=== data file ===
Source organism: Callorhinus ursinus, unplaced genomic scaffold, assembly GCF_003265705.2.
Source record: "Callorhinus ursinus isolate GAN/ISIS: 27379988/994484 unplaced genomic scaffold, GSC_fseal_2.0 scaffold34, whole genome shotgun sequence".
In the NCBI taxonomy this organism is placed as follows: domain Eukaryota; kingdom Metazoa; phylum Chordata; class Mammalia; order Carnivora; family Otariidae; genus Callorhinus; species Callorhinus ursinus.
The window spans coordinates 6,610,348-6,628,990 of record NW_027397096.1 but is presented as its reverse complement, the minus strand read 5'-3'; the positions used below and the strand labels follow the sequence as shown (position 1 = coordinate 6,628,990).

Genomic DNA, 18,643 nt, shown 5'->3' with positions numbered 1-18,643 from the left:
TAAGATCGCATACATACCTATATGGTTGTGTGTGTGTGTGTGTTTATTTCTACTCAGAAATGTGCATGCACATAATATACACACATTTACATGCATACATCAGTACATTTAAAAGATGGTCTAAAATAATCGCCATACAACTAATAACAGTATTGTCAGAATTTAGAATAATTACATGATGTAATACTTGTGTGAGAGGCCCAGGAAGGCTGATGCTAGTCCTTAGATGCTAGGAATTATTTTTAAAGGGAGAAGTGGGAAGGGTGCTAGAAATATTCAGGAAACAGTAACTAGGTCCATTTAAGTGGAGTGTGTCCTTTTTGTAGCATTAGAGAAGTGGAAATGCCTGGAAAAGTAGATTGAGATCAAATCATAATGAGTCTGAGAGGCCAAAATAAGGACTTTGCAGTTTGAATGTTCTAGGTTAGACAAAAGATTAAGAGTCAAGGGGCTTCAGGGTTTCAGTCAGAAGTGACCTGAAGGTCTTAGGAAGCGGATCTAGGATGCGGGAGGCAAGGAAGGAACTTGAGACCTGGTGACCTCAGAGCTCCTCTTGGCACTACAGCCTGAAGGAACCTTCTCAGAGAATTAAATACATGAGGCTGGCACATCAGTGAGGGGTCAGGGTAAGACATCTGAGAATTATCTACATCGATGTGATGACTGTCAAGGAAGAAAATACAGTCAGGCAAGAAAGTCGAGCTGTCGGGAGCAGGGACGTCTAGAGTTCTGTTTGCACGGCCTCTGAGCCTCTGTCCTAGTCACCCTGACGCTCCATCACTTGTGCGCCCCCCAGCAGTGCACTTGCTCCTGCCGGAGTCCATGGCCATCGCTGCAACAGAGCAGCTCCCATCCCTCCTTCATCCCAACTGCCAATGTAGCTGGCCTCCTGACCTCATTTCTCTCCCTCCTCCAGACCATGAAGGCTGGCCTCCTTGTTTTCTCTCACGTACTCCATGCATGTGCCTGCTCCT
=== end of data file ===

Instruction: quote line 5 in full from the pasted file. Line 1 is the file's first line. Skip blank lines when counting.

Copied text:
Genomic DNA, 18,643 nt, shown 5'->3' with positions numbered 1-18,643 from the left: